But the moonlighting only helped so much. So one fine day, he quit his job with zero prospects in sight. “I couldn’t even tell my parents what I’d done. How could I? I had no job lined up, no idea what to do next. But I had a massive stroke of luck the very next day. My old company used to use ERPNext, so I was quite familiar with the Frappe Framework by this point. And this was half a decade ago, when the framework was less known, so I was one of the only freelance developers who knew it well. So the day after I left my job, someone approached me on fiverr with a huge project. I was applying to other jobs then, I’d even applied at Frappe, but it was just like in college—I would ace the aptitude test, as well as the coding round, but my communication skills were not the best, so I never made it past the HR round. But this freelancing job changed everything. I ended up making an entire year’s salary at my previous job in just two months.”
Six months and several projects later, Nilesh came knocking on his door. He’d grown tired of his 9-5 and wanted to add a 7-12 to it, so he started joining Bhavesh at the co-working space he used to work out of. “Nilesh and I are so different, but in the best way possible. I’m assertive, but aggressive, he’s calm and composed. I’m great at backend, he’s great at frontend. He’d taught me how to code, now I was teaching him how to code in Frappe. He wasn’t as sure about our partnership as I was though. He kept his job for another year, but eventually, our belief in the vision won.”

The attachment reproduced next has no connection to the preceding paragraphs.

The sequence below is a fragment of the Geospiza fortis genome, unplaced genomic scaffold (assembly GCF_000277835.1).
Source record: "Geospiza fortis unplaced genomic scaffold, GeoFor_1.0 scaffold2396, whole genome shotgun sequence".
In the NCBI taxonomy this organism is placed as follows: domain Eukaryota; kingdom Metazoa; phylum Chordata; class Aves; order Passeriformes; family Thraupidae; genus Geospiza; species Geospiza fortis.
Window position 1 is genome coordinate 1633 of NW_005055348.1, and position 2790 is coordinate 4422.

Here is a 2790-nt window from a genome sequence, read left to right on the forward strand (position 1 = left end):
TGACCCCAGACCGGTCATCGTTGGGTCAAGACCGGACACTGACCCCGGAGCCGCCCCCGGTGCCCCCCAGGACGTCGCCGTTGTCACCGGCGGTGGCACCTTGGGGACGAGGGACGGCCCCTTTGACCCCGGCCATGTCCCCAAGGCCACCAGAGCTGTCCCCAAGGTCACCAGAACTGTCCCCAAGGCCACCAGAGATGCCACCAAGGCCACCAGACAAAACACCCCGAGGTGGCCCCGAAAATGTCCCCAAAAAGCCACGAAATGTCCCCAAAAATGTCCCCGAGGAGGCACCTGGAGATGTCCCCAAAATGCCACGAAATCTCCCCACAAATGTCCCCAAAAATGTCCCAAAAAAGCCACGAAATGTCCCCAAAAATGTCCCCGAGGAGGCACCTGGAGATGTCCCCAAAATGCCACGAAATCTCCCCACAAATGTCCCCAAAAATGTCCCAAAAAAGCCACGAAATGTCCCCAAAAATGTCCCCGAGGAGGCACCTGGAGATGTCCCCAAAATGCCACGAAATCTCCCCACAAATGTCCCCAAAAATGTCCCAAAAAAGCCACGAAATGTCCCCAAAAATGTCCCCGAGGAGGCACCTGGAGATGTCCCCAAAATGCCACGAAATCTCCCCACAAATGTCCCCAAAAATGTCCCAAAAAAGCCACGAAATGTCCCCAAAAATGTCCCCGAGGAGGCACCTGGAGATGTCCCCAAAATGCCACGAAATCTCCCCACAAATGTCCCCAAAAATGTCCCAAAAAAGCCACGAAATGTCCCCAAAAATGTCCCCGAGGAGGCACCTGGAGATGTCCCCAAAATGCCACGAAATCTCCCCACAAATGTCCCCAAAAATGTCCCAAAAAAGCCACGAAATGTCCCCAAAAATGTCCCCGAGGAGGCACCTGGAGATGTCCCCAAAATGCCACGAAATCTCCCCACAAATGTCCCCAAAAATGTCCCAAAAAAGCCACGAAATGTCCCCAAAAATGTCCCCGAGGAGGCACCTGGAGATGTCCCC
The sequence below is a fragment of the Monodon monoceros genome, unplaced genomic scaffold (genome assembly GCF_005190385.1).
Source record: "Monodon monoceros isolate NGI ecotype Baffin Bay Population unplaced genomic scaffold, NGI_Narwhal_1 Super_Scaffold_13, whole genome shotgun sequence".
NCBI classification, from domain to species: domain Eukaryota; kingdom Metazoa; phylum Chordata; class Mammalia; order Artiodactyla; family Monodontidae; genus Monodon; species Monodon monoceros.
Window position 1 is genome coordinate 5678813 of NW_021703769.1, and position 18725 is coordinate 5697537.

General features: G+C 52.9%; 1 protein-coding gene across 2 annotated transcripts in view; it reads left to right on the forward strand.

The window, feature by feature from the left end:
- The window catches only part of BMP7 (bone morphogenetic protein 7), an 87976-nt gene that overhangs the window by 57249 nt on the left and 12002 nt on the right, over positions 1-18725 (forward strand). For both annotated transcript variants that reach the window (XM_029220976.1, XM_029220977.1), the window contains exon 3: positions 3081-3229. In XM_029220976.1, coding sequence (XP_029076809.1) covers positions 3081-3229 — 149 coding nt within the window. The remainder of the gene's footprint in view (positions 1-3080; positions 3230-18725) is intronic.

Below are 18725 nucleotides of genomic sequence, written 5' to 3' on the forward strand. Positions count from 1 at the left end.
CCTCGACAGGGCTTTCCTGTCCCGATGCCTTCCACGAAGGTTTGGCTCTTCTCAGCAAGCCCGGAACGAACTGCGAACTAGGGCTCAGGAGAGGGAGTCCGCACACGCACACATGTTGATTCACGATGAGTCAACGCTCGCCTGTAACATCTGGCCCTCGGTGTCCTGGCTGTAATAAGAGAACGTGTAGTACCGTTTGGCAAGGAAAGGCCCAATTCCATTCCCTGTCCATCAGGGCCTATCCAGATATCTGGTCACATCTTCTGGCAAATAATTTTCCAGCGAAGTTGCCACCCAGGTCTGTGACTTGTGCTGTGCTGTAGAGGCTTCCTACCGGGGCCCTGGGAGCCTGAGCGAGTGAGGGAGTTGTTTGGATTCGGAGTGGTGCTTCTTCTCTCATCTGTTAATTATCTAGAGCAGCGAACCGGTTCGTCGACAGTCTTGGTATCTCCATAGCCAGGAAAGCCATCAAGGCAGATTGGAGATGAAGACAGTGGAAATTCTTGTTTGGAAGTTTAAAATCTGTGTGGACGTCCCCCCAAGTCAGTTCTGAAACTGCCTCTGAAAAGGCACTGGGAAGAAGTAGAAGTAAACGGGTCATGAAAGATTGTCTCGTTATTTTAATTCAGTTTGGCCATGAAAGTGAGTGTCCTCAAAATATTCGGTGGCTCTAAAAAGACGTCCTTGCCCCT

This wasn’t Bhavesh’s first shot at establishing a business though. He’d wanted to build his own business ever since he’d started helping out at his father’s supermarket in the seventh grade. And it finally happened in 2019 when a friend, Twajesh Gelda, approached him with an idea to start a company that delivered tea to offices on a subscription basis.
The company, named Chais24, was just about to break even 9 months in when the pandemic hit and all the offices had to shut down. “It was pretty crushing. We thought the idea had so much potential, and it was doing well too, but what can you do about it? You can’t bring tea to offices if there are no offices.”